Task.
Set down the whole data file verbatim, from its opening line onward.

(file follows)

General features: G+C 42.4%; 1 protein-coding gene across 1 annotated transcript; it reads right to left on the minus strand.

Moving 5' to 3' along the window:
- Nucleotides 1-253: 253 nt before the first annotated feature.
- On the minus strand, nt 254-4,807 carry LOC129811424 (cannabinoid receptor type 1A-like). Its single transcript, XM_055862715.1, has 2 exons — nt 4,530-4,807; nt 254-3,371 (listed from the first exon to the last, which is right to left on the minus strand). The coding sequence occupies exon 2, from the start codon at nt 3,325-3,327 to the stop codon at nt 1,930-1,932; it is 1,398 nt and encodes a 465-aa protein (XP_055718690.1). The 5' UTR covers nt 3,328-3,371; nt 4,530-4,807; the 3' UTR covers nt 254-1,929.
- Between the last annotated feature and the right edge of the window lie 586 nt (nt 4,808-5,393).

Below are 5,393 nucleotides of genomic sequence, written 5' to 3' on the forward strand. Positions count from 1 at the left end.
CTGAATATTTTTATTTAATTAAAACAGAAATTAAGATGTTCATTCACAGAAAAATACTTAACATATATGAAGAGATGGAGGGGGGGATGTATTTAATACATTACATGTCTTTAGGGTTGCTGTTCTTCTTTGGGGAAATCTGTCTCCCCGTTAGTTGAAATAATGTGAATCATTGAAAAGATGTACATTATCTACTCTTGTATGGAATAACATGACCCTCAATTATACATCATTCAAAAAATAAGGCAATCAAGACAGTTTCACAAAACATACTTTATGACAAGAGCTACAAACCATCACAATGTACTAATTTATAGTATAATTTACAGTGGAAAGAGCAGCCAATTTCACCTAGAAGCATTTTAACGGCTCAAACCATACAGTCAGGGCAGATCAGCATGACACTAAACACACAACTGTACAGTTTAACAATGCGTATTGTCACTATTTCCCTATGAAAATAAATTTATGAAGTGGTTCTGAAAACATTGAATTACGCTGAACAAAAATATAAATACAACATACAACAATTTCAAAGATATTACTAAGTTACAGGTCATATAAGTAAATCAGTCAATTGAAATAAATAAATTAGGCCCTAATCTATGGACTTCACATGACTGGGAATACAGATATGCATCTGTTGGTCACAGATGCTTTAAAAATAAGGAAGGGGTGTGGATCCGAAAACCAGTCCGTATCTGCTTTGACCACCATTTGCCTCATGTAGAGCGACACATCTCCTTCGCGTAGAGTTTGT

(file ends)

General features: G+C 42.4%; 1 protein-coding gene across 1 annotated transcript; it reads right to left on the minus strand.

Moving 5' to 3' along the window:
- Nucleotides 1-253: 253 nt before the first annotated feature.
- On the minus strand, nt 254-4,807 carry LOC129811424 (cannabinoid receptor type 1A-like). Its single transcript, XM_055862715.1, has 2 exons — nt 4,530-4,807; nt 254-3,371 (listed from the first exon to the last, which is right to left on the minus strand). The coding sequence occupies exon 2, from the start codon at nt 3,325-3,327 to the stop codon at nt 1,930-1,932; it is 1,398 nt and encodes a 465-aa protein (XP_055718690.1). The 5' UTR covers nt 3,328-3,371; nt 4,530-4,807; the 3' UTR covers nt 254-1,929.
- Between the last annotated feature and the right edge of the window lie 586 nt (nt 4,808-5,393).

Below are 5,393 nucleotides of genomic sequence, written 5' to 3' on the forward strand. Positions count from 1 at the left end.
CTGAATATTTTTATTTAATTAAAACAGAAATTAAGATGTTCATTCACAGAAAAATACTTAACATATATGAAGAGATGGAGGGGGGGATGTATTTAATACATTACATGTCTTTAGGGTTGCTGTTCTTCTTTGGGGAAATCTGTCTCCCCGTTAGTTGAAATAATGTGAATCATTGAAAAGATGTACATTATCTACTCTTGTATGGAATAACATGACCCTCAATTATACATCATTCAAAAAATAAGGCAATCAAGACAGTTTCACAAAACATACTTTATGACAAGAGCTACAAACCATCACAATGTACTAATTTATAGTATAATTTACAGTGGAAAGAGCAGCCAATTTCACCTAGAAGCATTTTAACGGCTCAAACCATACAGTCAGGGCAGATCAGCATGACACTAAACACACAACTGTACAGTTTAACAATGCGTATTGTCACTATTTCCCTATGAAAATAAATTTATGAAGTGGTTCTGAAAACATTGAATTACGCTGAACAAAAATATAAATACAACATACAACAATTTCAAAGATATTACTAAGTTACAGGTCATATAAGTAAATCAGTCAATTGAAATAAATAAATTAGGCCCTAATCTATGGACTTCACATGACTGGGAATACAGATATGCATCTGTTGGTCACAGATGCTTTAAAAATAAGGAAGGGGTGTGGATCCGAAAACCAGTCCGTATCTGCTTTGACCACCATTTGCCTCATGTAGAGCGACACATCTCCTTCGCGTAGAGTTTGT